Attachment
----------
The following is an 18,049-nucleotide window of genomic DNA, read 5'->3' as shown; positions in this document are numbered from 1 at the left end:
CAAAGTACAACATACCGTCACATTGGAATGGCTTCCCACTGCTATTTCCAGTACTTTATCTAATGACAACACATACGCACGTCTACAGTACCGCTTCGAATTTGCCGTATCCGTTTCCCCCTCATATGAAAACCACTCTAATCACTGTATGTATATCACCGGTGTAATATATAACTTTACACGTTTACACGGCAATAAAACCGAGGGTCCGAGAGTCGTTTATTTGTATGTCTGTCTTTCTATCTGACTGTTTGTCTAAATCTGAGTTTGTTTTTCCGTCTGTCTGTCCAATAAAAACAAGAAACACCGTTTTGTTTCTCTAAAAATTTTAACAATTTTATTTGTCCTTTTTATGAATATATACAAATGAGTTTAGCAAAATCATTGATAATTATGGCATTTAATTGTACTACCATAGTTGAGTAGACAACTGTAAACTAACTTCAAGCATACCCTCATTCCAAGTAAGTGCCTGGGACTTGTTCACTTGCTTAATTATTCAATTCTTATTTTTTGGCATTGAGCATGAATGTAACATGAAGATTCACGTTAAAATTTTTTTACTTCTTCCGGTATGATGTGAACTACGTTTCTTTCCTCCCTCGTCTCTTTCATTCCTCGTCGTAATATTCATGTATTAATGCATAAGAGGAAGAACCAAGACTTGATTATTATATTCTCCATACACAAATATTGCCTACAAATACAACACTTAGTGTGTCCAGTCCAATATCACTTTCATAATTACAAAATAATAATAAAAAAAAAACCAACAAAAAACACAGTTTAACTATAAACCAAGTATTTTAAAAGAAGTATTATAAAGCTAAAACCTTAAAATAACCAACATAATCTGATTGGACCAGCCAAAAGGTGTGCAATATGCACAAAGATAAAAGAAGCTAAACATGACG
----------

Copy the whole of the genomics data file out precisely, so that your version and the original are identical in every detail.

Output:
The following is an 18,049-nucleotide window of genomic DNA, read 5'->3' as shown; positions in this document are numbered from 1 at the left end:
CAAAGTACAACATACCGTCACATTGGAATGGCTTCCCACTGCTATTTCCAGTACTTTATCTAATGACAACACATACGCACGTCTACAGTACCGCTTCGAATTTGCCGTATCCGTTTCCCCCTCATATGAAAACCACTCTAATCACTGTATGTATATCACCGGTGTAATATATAACTTTACACGTTTACACGGCAATAAAACCGAGGGTCCGAGAGTCGTTTATTTGTATGTCTGTCTTTCTATCTGACTGTTTGTCTAAATCTGAGTTTGTTTTTCCGTCTGTCTGTCCAATAAAAACAAGAAACACCGTTTTGTTTCTCTAAAAATTTTAACAATTTTATTTGTCCTTTTTATGAATATATACAAATGAGTTTAGCAAAATCATTGATAATTATGGCATTTAATTGTACTACCATAGTTGAGTAGACAACTGTAAACTAACTTCAAGCATACCCTCATTCCAAGTAAGTGCCTGGGACTTGTTCACTTGCTTAATTATTCAATTCTTATTTTTTGGCATTGAGCATGAATGTAACATGAAGATTCACGTTAAAATTTTTTTACTTCTTCCGGTATGATGTGAACTACGTTTCTTTCCTCCCTCGTCTCTTTCATTCCTCGTCGTAATATTCATGTATTAATGCATAAGAGGAAGAACCAAGACTTGATTATTATATTCTCCATACACAAATATTGCCTACAAATACAACACTTAGTGTGTCCAGTCCAATATCACTTTCATAATTACAAAATAATAATAAAAAAAAAACCAACAAAAAACACAGTTTAACTATAAACCAAGTATTTTAAAAGAAGTATTATAAAGCTAAAACCTTAAAATAACCAACATAATCTGATTGGACCAGCCAAAAGGTGTGCAATATGCACAAAGATAAAAGAAGCTAAACATGACG